- UFC 237 takes place this Saturday, May 11 in Rio de Janeiro, Brazil
- Sriram Muralidaran breaks down the main event: Rose Namajunas vs. Jessica Andrade
Over a year removed from the best performances of her career, “Thug” Rose Namajunas is in a fairly rare position as an underdog champion; despite defeating the greatest strawweight ever back-to-back, Namajunas hasn’t quite gotten the respect that the feat should entail. In enemy territory at UFC 237, Namajunas has an opportunity to cement herself as the best in the world against an opponent worse than her last one but also very different.
Since her loss to Joanna Jedrzejczyk at UFC 211, Jessica Andrade has been on a tear; while she hasn’t really improved since those days, “Bate Estaca” has soundly defeated three solid contenders at strawweight, and the manner of her last win ensured that she was first in line for the title shot. In her home country, Andrade looks to fulfill the destiny that eluded her almost two years ago.
Truthfully, there isn’t a whole lot to say about Andrade technically; “Bate Estaca” is sheer relentlessness and athleticism, which has proven enough to devastate the entire division save Jedrzejczyk. It speaks to Andrade’s deceptive viability as a striker, but also to the weakness of WMMA as a whole; even in the deepest WMMA division, only one person to date could stop Andrade barreling forward with hooks.
Andrade can keep up her aggression for the entire fight, but she habitually follows her opponent rather than cutting them off, and her boxing isn’t strong enough to create and exploit openings; this essentially means that the perfect Andrade fight is chasing her opponent around the cage until they gas out from trying to stay away, and pouring on until they wilt or shoot into a guillotine (in other words, the most reductionist take on pressure fighting). She can punch the body and throw her opponent around from the clinch, but Andrade’s fight-winners are generally more attributes than skills.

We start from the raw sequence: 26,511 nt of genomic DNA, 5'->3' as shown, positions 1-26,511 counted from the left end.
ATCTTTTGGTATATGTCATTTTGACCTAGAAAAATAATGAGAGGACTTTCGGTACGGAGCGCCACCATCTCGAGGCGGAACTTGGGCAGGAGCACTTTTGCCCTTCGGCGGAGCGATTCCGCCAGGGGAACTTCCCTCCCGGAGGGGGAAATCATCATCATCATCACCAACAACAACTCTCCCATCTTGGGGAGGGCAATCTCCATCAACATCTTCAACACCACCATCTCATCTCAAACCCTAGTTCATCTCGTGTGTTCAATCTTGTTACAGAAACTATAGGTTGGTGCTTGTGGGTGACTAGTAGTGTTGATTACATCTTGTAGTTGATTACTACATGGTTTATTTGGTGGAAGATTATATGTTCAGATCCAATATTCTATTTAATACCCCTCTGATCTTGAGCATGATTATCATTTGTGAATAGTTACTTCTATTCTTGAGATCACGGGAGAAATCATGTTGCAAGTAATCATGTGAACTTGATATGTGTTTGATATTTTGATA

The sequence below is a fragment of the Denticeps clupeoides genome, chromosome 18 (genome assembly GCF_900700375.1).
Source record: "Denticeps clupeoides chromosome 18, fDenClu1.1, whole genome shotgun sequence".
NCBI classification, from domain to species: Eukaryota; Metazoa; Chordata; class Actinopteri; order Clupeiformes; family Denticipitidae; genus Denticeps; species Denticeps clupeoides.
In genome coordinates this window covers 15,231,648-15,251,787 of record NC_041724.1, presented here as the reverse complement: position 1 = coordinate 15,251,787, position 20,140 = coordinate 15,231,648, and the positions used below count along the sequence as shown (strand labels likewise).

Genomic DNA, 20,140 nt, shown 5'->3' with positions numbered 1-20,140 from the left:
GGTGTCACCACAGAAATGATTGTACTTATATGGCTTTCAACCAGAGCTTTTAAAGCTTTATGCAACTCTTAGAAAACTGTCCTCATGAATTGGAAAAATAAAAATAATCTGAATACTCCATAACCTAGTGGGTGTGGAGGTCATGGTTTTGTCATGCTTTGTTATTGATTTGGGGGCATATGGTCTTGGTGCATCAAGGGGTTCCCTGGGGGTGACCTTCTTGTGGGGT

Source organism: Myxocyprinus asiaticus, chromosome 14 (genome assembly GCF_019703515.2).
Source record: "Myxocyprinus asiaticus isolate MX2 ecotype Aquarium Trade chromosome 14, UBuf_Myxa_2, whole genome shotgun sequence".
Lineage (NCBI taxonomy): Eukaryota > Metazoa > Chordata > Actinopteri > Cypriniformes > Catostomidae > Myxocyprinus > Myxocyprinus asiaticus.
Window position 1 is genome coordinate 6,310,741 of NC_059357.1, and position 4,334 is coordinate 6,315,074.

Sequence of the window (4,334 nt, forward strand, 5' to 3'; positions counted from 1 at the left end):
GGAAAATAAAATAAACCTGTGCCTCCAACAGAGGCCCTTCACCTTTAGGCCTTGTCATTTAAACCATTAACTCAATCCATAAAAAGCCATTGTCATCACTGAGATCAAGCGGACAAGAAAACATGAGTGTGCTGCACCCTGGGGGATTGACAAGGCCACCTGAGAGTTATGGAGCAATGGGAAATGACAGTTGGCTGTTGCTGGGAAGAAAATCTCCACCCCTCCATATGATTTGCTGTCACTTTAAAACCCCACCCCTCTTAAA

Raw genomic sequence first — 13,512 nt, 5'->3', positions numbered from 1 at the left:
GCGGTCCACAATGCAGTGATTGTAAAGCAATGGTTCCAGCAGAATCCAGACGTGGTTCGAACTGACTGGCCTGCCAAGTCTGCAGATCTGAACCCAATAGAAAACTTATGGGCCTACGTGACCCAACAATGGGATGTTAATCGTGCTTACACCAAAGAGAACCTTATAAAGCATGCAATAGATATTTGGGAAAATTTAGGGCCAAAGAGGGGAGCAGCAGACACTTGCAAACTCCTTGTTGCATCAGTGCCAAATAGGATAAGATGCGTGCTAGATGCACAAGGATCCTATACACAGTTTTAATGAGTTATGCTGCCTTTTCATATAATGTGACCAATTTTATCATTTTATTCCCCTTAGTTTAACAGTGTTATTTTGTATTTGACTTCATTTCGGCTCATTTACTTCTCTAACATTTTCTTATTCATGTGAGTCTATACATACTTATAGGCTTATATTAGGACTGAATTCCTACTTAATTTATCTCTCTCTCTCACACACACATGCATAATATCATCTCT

Rose Namajunas can, in a way, be seen as the opposite; “Thug Rose” has relied on excellent coaching and technical development to get to the top of a deep division despite a 2-2 professional start. A submission artist by nature, Namajunas has turned into a capable and thoughtful boxer in her recent bouts, playing a mobile in-and-out game which allows her to close distance quickly in between feints. Namajunas has also proved to be a fairly big puncher for the weight class; her wipeout of Joanna Jedrzejczyk was extremely impressive, and while she doesn’t work in combination particularly often, she sets up her potshotting well enough with her feinting.
As far as weaknesses, the biggest were shown in her last loss (to Karolina Kowalkiewicz); Namajunas did a fine job at distance, but got forced into clinch-fighting and was exhausted by knees to the gut. Namajunas will likely prove difficult to overwhelm on the ground, and while she has shown cardio issues in the past, her 5-round fight against Jedrzejczyk at UFC 223 was encouraging in that sense.
Conclusions and Capping
This fight is a tough one to cap, because the technically better fighter is entirely obvious, but she has a few flaws that match up well for the challenger. Namajunas isn’t a particularly laterally active fighter, which doesn’t bode very well against a straight-line operator like Andrade; if Rose had a good pivot, this fight would be an easy pick considering how badly Andrade was run around the cage by Jedrzejczyk, but an in-and-out game isn’t the optimal one against someone just trying to run her down. Also, a concern is the cardio; despite her constant aggression, Andrade has shown a very good gas tank (even in her toughest fight at UFC 211, she was relentless), where the body work in the Kowalkiewicz fight saw Rose look somewhat sluggish. Namajunas’ sole five-round decision was at a more deliberate pace than Andrade generally allows, and that may cause some issues.
That said, just as a function of skill, it’s extremely difficult not to trust Namajunas more than Andrade. Her approach is likely to look very different to Jedrzejczyk’s, but if Rose can meaningfully counterpunch early (and Andrade doesn’t exactly make it hard), she will likely find as much success perhaps making Andrade think twice about mindless aggression. With one of the smarter coaches in her corner in Trevor Whitman, it’s hard seeing Namajunas approaching Andrade less intelligently than she approached a far tougher nut to crack in Jedrzejczyk. Namajunas has rapidly improved in her recent outings, and someone fleet-footed on the outside with capable distancing is a fundamentally tricky matchup for a swarmer like Andrade without cage-cutting tools that Andrade has never shown. Both seem to be annoying matchups for the other, but the one who can be trusted to adapt and show more than she has in the past is “Thug Rose”, and that’s a factor that should make a difference.
Prediction: Namajunas via decision. This writer caps Namajunas at -130.